William Gropper's America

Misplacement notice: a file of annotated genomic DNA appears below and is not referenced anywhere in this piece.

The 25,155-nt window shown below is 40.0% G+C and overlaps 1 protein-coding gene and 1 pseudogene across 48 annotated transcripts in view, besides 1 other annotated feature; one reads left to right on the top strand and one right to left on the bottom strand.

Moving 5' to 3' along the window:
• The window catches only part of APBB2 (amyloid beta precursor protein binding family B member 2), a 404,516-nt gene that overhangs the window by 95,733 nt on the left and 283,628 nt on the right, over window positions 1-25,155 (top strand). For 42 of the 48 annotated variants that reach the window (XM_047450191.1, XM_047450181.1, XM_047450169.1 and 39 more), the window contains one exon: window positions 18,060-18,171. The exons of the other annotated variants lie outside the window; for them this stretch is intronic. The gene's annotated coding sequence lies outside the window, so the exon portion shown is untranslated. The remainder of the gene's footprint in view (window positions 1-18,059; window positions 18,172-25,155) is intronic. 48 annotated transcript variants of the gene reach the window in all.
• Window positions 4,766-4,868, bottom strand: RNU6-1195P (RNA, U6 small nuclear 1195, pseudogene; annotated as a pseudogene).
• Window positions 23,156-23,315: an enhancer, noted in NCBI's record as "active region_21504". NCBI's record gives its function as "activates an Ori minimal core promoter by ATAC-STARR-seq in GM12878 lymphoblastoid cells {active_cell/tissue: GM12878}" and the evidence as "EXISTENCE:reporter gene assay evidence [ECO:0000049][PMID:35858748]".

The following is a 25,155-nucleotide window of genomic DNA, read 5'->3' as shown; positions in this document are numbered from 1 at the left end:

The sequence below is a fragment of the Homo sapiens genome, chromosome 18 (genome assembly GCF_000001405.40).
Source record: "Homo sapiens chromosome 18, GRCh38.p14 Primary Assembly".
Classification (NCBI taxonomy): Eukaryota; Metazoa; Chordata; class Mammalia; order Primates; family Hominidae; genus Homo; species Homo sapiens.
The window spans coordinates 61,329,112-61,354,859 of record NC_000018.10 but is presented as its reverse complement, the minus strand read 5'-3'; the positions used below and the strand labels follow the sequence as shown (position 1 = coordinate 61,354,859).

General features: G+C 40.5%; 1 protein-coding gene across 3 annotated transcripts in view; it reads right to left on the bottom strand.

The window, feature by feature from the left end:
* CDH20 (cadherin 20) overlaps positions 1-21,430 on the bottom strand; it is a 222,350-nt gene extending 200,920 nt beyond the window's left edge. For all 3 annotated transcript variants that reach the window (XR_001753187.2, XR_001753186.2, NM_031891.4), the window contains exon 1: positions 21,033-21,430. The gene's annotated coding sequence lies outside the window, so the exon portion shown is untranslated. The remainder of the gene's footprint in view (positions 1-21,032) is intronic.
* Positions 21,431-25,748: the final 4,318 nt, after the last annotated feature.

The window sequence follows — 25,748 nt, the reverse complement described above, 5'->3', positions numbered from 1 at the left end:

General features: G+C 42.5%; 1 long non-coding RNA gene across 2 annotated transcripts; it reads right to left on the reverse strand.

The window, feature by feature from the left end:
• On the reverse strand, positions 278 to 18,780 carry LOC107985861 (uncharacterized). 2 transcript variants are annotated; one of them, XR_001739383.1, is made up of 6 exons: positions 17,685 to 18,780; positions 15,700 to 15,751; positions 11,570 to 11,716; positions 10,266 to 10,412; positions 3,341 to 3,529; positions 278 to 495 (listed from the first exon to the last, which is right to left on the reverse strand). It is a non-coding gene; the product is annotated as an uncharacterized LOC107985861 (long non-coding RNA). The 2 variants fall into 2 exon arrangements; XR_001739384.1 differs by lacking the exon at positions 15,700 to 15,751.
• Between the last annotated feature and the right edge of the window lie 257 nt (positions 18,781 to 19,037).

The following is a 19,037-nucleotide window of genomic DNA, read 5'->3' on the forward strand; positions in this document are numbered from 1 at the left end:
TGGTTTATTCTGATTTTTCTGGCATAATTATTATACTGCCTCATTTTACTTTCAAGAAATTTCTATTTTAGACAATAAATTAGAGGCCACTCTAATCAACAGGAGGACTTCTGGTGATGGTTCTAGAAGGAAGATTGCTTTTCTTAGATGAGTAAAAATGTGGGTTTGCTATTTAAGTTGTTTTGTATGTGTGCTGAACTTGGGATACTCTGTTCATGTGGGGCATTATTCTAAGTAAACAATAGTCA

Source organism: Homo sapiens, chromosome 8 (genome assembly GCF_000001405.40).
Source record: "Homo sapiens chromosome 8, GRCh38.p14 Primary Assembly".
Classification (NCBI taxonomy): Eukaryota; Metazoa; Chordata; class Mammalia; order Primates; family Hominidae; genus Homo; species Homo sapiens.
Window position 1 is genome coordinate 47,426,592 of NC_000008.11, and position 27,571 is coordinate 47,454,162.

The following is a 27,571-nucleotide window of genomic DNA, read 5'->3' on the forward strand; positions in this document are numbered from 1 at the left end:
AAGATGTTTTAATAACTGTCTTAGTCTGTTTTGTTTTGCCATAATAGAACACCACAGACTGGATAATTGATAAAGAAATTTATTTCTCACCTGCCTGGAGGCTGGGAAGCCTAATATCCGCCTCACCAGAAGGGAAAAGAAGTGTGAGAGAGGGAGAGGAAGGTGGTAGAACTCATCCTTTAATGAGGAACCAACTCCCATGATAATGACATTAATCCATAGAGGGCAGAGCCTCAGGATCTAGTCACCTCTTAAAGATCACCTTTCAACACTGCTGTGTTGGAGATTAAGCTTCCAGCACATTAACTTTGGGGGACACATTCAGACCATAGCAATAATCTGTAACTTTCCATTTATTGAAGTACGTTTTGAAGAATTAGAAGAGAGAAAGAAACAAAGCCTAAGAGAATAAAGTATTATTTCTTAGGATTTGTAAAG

Growing up in a working-class Jewish family on the Lower East Side of New York City, American artist William Gropper (1897-1977) spent his career denouncing and satirizing corrupt politicians, bourgeois capitalists, and power-hungry dictators in his artworks and commercial illustrations. The title of this exhibition is borrowed from his painting William Gropper’s America: Its Folklore (1946), a whimsically didactic map of the U.S. that illustrates legendary and historical figures, from Molly Pitcher to Johnny Appleseed. After prints of this painting were distributed widely by the U.S. State Department, Gropper was subpoenaed by Senator Joseph McCarthy, accused of Communist backing, and subsequently blacklisted. While this exhibition includes one mythological man from Gropper’s American Folklore Series Joe Magarac of Pittsburgh, who could bend steel with his bare hands other works on display provide a broader picture of Gropper’s America. Throughout this diverse selection of prints, drawings, and paintings, Gropper reflects on his personal background and political struggles to call out oppression and injustice.